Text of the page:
Many do not understand self-injury. It’s hard to comprehend why a person would intentionally hurt him or herself. It just seems illogical, and some think it’s a joke or just a way to get attention, but it’s not. It is very serious. It’s a silent cry for help, a way to ease pain and for some, a way just to feel something. Self-injury in any form should not be taken lightly and should not become a source for jokes, teasing, or gossip.
When I was very sick and injuring my mom found a therapist for me in a nearby town. At first the appointments centered on my depression and an unhealthy friendship I was in, but when I confided in her about my self-injuring, things got rocky. She asked me questions about my injuring and I answered them.
During one of our appointments, my therapist sat across from me and looked into my eyes. “Could you be harming yourself to hurt others? Like your friend?”
I was speechless. My mind whirled. At that time I wasn’t even sure why I was injuring. I just knew I was hurting badly inside and it was the only thing that relieved the pain. I started asking myself questions. Am I trying to hurt my friend for hurting me? Am I trying to hurt my family? Was I that kind of person who would hurt people on purpose? Was I that mean?
I didn’t answer her. Tears threatened to fall, but I fought to hold them back.
She continued on. “Sometimes people feel helpless and lash out in different ways to hurt those they care about. Your friendship is troublesome and maybe the only way you can get back at her is by harming yourself.”
My mom picked me up from therapy and I cried all the way home. That’s when my mother decided to find me a new therapist. She called a hospital to find me better help.
Mom rubbed my back and told me, “If you were doing this to hurt us, you wouldn’t have hid it for so long and it wouldn’t have taken you all this time to tell us about it. There is a reason for it and we’ll find out what it is.”
When I found a new therapist, I learned that my self-injuring was an unhealthy coping technique I used to release the intense pain inside me. The pain of hurting myself physically took away from the hurt within me for just a little while. She said I was crying out for help without even knowing it.
Years later I went to dinner at a co-worker’s house. She had invited a few other co-workers. We went outside for some of them to smoke and talk. One of them started telling me that a fellow employee self-injured. They laughed about it like it was a joke.
One of the women took a puff of her cigarette. “She does it for attention. When I was in school I knew of a girl who hurt herself just so people would pay attention to her. It’s all a joke. Like doing something that dumb is going to make us care anymore.”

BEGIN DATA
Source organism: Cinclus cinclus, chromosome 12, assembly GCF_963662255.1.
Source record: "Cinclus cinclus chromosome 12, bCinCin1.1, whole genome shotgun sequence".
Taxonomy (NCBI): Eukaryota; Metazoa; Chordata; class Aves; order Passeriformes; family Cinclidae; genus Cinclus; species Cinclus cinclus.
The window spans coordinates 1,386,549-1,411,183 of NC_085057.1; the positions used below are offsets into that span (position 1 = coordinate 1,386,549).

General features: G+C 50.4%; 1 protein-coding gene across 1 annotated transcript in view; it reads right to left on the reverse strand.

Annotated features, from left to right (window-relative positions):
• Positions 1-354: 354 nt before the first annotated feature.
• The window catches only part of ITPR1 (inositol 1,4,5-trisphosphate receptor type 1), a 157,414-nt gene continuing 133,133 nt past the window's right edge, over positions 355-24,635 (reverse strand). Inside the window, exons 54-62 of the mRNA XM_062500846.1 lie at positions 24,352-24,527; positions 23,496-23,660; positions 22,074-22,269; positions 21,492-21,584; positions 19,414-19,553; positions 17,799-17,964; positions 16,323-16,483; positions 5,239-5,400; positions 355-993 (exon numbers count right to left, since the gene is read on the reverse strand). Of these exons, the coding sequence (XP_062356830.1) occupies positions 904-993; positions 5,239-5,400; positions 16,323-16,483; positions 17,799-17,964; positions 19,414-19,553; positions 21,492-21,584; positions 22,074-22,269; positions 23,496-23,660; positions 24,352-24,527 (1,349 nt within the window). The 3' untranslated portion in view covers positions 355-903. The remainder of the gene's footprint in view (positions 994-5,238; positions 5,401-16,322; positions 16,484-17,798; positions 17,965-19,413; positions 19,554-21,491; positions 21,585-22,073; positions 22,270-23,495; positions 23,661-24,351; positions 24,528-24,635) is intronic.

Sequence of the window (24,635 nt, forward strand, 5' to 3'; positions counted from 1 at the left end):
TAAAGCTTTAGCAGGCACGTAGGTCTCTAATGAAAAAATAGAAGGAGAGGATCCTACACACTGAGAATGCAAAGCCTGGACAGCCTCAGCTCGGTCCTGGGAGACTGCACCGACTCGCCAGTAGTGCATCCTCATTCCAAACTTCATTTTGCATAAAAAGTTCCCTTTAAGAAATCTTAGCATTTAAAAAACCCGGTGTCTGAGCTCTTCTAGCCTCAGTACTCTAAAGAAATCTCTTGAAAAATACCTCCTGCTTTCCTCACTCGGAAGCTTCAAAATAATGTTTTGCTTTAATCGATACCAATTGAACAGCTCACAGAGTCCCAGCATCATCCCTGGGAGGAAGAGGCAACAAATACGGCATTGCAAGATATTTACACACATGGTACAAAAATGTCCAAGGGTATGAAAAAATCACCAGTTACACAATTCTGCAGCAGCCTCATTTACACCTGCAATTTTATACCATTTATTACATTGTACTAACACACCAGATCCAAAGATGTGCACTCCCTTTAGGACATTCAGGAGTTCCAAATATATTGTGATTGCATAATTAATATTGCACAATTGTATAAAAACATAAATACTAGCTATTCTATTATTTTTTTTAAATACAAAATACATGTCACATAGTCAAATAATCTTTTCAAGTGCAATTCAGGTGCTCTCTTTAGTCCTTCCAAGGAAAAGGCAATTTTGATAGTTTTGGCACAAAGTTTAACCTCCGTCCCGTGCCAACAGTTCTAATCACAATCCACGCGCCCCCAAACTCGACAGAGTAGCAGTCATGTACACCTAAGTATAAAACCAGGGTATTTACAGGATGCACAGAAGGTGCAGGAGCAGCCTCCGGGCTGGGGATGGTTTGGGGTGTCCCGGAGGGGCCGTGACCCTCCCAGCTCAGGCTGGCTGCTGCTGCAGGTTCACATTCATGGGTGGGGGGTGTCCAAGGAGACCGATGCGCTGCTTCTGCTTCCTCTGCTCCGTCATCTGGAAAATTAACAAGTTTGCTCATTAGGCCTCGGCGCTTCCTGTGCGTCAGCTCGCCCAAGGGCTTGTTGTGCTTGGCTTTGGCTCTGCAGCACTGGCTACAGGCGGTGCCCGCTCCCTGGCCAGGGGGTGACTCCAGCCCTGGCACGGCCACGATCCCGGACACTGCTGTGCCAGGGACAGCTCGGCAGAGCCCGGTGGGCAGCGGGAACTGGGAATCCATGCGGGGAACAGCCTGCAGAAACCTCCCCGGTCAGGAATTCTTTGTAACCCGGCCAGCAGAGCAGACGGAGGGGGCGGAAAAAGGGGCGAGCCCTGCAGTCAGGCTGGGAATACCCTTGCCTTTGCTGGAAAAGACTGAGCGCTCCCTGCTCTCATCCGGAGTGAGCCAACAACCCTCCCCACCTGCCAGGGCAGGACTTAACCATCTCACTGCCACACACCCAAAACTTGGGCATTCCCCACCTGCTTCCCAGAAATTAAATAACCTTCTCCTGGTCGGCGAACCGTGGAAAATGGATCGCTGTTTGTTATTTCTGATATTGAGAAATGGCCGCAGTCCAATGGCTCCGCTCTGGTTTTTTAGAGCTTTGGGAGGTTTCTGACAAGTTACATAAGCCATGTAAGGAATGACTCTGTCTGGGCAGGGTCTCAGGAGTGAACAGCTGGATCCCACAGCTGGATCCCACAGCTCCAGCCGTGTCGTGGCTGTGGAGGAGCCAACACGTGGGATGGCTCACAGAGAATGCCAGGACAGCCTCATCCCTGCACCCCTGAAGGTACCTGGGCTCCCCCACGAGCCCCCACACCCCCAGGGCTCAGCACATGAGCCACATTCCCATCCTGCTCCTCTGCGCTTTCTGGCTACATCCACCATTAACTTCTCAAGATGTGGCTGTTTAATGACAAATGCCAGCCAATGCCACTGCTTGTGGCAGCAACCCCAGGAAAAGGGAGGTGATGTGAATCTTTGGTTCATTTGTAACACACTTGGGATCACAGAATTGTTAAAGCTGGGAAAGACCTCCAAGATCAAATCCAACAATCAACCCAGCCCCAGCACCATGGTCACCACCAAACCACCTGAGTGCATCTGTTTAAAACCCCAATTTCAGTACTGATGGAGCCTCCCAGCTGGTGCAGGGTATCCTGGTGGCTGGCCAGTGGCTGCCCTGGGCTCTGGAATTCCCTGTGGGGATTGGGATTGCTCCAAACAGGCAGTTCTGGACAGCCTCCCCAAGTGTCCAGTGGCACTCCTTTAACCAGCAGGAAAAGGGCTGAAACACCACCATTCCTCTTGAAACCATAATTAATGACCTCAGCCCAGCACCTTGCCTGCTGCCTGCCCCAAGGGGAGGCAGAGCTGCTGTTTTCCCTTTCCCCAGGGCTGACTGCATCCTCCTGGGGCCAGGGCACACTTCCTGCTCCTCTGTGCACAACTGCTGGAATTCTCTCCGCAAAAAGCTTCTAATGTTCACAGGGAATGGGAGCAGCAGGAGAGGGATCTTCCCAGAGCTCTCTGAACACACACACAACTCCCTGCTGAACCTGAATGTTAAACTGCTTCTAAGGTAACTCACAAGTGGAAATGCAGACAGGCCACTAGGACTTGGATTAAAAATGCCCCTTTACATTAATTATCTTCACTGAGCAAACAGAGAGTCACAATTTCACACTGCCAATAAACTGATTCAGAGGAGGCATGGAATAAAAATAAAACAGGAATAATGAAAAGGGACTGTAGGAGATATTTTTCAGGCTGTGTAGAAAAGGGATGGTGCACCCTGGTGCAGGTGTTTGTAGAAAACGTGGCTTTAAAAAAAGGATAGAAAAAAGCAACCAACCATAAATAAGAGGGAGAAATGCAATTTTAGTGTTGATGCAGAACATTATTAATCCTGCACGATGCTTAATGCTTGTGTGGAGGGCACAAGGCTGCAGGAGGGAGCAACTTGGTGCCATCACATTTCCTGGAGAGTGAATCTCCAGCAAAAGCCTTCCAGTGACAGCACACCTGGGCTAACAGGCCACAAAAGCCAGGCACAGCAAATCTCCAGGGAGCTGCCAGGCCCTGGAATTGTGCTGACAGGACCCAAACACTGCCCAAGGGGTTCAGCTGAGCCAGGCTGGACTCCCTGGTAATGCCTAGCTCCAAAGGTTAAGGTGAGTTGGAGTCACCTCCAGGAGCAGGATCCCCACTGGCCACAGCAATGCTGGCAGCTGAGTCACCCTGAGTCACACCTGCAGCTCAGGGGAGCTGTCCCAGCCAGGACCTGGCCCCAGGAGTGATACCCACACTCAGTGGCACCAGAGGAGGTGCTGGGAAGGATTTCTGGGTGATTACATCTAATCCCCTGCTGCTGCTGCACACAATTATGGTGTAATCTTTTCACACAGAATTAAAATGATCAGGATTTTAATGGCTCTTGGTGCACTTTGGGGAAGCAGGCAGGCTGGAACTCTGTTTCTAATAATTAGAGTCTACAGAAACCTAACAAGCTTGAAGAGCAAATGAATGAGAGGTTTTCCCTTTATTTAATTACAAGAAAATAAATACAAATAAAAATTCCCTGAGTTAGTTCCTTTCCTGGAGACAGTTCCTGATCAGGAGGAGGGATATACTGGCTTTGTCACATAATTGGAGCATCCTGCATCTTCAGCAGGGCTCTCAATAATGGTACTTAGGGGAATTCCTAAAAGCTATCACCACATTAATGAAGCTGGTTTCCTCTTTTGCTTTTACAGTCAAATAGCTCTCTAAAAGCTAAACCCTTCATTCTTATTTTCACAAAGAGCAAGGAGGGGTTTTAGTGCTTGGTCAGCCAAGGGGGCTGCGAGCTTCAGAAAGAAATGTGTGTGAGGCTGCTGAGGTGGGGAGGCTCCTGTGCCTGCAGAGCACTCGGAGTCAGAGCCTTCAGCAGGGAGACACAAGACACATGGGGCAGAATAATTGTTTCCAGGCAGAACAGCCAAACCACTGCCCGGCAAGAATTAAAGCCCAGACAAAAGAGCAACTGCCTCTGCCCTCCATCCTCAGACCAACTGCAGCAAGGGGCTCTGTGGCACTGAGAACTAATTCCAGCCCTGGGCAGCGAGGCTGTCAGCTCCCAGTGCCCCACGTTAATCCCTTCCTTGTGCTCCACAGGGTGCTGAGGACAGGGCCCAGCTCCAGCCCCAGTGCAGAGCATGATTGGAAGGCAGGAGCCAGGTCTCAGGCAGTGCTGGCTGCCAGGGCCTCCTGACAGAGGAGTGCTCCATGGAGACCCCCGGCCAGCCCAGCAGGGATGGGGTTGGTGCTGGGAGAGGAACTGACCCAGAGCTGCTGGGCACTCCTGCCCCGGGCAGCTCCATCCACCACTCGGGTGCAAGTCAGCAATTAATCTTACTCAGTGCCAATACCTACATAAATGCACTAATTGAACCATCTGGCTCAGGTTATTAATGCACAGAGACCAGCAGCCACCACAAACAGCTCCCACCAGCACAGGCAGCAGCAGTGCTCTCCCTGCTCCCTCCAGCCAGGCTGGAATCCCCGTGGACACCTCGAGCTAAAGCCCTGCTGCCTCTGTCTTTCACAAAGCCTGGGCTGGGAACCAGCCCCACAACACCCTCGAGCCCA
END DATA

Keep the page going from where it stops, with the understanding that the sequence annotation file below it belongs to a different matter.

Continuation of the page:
I was angry, but calmly explained to them what self-injury was and that it was not a joke. I even told them I had once harmed myself.
Another girl spoke up. “I understand you have a reason, but I had a friend show me her cuts like it was no big deal.”
I looked at her. “She was asking you for help. Self-injurers hurt themselves in private and try hard to hide their wounds. If they become brave enough to tell or show them, then he or she is crying out for help. He or she doesn’t know how to ask any other way. Self-injuring is not a joke.”
They all went silent.
Later I talked to the girl from work who injured. I told her how I struggled with it for many years and how I worked hard to stop. She confided in me about how depressed she was and the problems she faced within her life. Like me, she turned to self-injury to cope with the pain within her. I encouraged her to seek help.
Self-injury is not a joke; it’s not a way to hurt others or a way to get attention. It is serious. It is an unhealthy coping technique for either a deep inner pain or for the inability to feel anything. It becomes an addiction and the person can’t stop without help and support. If someone is showing you what he or she has done to him or herself, then that person is asking for help the only way he or she knows how. If you know someone who is harming him or herself, don’t brush it off. Encourage the person to get help and to tell someone they trust who can help him or her find the right therapist.
It took me time to tell my mom about my self-injuring, but because I did, I got help. I also confided in a friend who helped me to set a goal to stop injuring, and when I reached it we celebrated. Now I have gone 17 years without hurting myself. Because I asked for help, was taken seriously and worked hard I am standing in the light injury free.